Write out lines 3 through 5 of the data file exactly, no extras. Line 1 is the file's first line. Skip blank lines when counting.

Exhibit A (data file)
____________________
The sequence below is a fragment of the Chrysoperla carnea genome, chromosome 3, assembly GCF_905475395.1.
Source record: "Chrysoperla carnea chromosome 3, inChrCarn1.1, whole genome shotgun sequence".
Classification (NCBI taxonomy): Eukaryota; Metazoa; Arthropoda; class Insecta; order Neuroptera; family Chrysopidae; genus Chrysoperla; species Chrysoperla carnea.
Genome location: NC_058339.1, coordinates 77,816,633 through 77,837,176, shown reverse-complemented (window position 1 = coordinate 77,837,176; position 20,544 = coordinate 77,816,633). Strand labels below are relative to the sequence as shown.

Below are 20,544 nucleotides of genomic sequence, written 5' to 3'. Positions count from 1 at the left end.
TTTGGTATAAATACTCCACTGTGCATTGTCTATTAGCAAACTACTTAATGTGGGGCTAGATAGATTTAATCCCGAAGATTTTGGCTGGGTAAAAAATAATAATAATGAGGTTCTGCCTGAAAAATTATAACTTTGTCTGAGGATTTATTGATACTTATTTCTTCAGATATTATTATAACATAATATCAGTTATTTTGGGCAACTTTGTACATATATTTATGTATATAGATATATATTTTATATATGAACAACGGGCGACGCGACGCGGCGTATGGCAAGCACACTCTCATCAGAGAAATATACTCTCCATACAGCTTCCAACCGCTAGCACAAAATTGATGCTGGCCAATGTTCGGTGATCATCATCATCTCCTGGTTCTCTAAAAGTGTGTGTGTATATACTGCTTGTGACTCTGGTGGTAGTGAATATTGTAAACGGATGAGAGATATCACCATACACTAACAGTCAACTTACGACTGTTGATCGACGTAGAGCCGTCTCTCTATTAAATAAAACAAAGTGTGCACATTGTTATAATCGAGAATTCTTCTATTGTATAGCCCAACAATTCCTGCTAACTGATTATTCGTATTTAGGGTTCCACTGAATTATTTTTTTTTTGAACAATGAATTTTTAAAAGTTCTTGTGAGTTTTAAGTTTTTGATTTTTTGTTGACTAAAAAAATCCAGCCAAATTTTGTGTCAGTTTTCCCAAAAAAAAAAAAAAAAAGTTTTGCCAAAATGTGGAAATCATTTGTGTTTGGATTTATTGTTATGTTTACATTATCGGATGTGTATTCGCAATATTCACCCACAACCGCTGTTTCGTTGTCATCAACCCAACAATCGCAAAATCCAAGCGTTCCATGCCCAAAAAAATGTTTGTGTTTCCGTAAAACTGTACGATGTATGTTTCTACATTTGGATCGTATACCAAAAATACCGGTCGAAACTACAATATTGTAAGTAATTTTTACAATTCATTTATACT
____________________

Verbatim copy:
Classification (NCBI taxonomy): Eukaryota; Metazoa; Arthropoda; class Insecta; order Neuroptera; family Chrysopidae; genus Chrysoperla; species Chrysoperla carnea.
Genome location: NC_058339.1, coordinates 77,816,633 through 77,837,176, shown reverse-complemented (window position 1 = coordinate 77,837,176; position 20,544 = coordinate 77,816,633). Strand labels below are relative to the sequence as shown.

Below are 20,544 nucleotides of genomic sequence, written 5' to 3'. Positions count from 1 at the left end.